BLOG / Carbon Capture and Sequestration: Deja Vu-doo
Premier Jason Kenney doesn’t talk a lot about former-premier Ed Stelmach, probably because Stelmach wasn’t a particularly successful premier. Stelmach tried to raise royalties on energy companies, tried to erase the infrastructure deficit created by Ralph Klein, and tried to take human-induced climate change seriously.
However, Kenney did mention Stelmach on July 10 when holding a news conference to announce a “milestone” at Shell’s Scotford upgrader near Fort Saskatchewan. In the past five years, Shell has managed to bury a total of five million tonnes of carbon dioxide as part of the upgrader’s carbon capture and sequestration (CCS) facility.
“The facility represents the first application of CCS technology at an oil sands upgrader, and highlights both the energy sector’s dedication to technological innovation, and our government’s commitment to responsible energy development,” said Kenney. “This achievement could not have been accomplished without the significant investment and vision of former premier Ed Stelmach, whose commitment to commercial carbon capture and storage projects led to more than $1.2 billion in government support.”
CCS involves capturing carbon dioxide emissions from a large industrial source (such as a heavy oil upgrader or a coal-fired power plant), compressing the gas into a fluid, transporting it by pipeline to a site and injecting it more than a kilometre underground.
Shell’s project is actually an ideal example of how a CCS scheme can work. It is well-funded, moderately scaled, carefully selected, closely monitored and injects the carbon dioxide deep underground into a geological formation unmolested by a drill bit. If you’re going to isolate carbon dioxide from the atmosphere, this, in theory, is how you’re supposed to do it. The problem is even though the cost of CCS technologies have dropped, they are still expensive. And to make a significant dent in global greenhouse gas emissions, we’d need to scale up the size and number of projects astronomically.
In 2008, the Selmach government had such high hopes for CCS that it committed to spend $2 billion over 15 years for an anticipated five experimental projects to refine the technology.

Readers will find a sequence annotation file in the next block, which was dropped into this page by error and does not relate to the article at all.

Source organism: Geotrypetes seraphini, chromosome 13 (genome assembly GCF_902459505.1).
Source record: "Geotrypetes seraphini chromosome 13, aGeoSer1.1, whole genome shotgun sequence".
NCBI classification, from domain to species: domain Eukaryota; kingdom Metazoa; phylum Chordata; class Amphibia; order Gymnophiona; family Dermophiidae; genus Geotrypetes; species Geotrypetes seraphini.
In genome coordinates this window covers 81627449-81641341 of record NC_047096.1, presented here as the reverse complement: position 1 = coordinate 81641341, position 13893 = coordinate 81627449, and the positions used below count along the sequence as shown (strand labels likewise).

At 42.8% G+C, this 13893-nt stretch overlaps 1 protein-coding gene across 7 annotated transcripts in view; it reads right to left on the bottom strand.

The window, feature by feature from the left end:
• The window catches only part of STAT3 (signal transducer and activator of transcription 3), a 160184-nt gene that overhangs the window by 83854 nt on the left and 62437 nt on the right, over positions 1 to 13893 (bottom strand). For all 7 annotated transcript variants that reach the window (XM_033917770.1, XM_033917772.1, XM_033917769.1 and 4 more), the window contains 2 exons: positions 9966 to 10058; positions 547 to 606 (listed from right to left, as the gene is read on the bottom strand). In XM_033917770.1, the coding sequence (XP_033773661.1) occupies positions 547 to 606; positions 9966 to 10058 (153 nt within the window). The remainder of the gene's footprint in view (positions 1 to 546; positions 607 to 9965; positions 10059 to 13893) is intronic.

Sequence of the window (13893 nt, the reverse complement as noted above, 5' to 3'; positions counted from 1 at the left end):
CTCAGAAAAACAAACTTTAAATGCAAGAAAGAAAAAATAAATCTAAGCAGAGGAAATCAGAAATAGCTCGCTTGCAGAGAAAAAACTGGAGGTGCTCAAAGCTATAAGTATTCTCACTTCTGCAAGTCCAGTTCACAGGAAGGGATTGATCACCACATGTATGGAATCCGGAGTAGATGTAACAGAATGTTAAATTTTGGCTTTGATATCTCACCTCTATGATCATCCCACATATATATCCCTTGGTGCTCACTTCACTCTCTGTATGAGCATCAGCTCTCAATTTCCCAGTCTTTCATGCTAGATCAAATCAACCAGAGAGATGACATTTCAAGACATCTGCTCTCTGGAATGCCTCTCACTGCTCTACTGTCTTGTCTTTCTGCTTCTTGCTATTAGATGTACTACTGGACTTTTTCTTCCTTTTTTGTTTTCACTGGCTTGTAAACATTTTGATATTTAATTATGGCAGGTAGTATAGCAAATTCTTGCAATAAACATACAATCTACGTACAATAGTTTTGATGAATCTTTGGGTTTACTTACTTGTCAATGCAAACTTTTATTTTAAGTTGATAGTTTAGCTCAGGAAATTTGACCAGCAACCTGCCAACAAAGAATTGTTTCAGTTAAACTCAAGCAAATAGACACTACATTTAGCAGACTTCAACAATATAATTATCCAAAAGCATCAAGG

The government predicted that by 2050, the province would be capturing and storing 140 million tonnes of carbon dioxide per year — 70 per cent of its 200-million-tonne-a-year goal.
However, company after company pulled out because of the costs involved. In 2014, Alberta’s auditor general, Merwan Saher, concluded that CCS would not solve Alberta’s greenhouse gas problem: “We’ve learned in this period between 2008 and now that carbon capture and storage isn’t going to produce anything like 70 per cent. The best estimates of the moment, I think, are carbon capture and storage might produce 10 percent of what was originally thought.”
But CCS is back — or at least the Kenney government is hoping to bring it back. Mind you, not with the kind of money thrown about by Stelmach. The current government is putting $1.4 million (as opposed to the $1.2 Billion spent on Shell’s project) into a first-of-its-kind feasibility study at the Lehigh Cement plant in Edmonton to see if CCS can help reduce the high levels of carbon dioxide created in the manufacturing of cement.
I am a CCS skeptic.
In 2009, I wrote a research paper for the Munk Centre at the University of Toronto entitled Burying Carbon Dioxide in Underground Saline Aquifers: Political Folly or Climate Change Fix?
I updated my research in an article for Alberta Views Magazine in 2015 entitled Pipe Dream: The failure of Alberta’s carbon-capture experiment.
Although the costs of CCS have dropped since then, many of the problems apparent a decade ago still exist today.
Politicians tend to use CCS as a prop or diversion when they don’t have a workable plan to significantly reduce greenhouse gas emissions.
I remain a skeptic.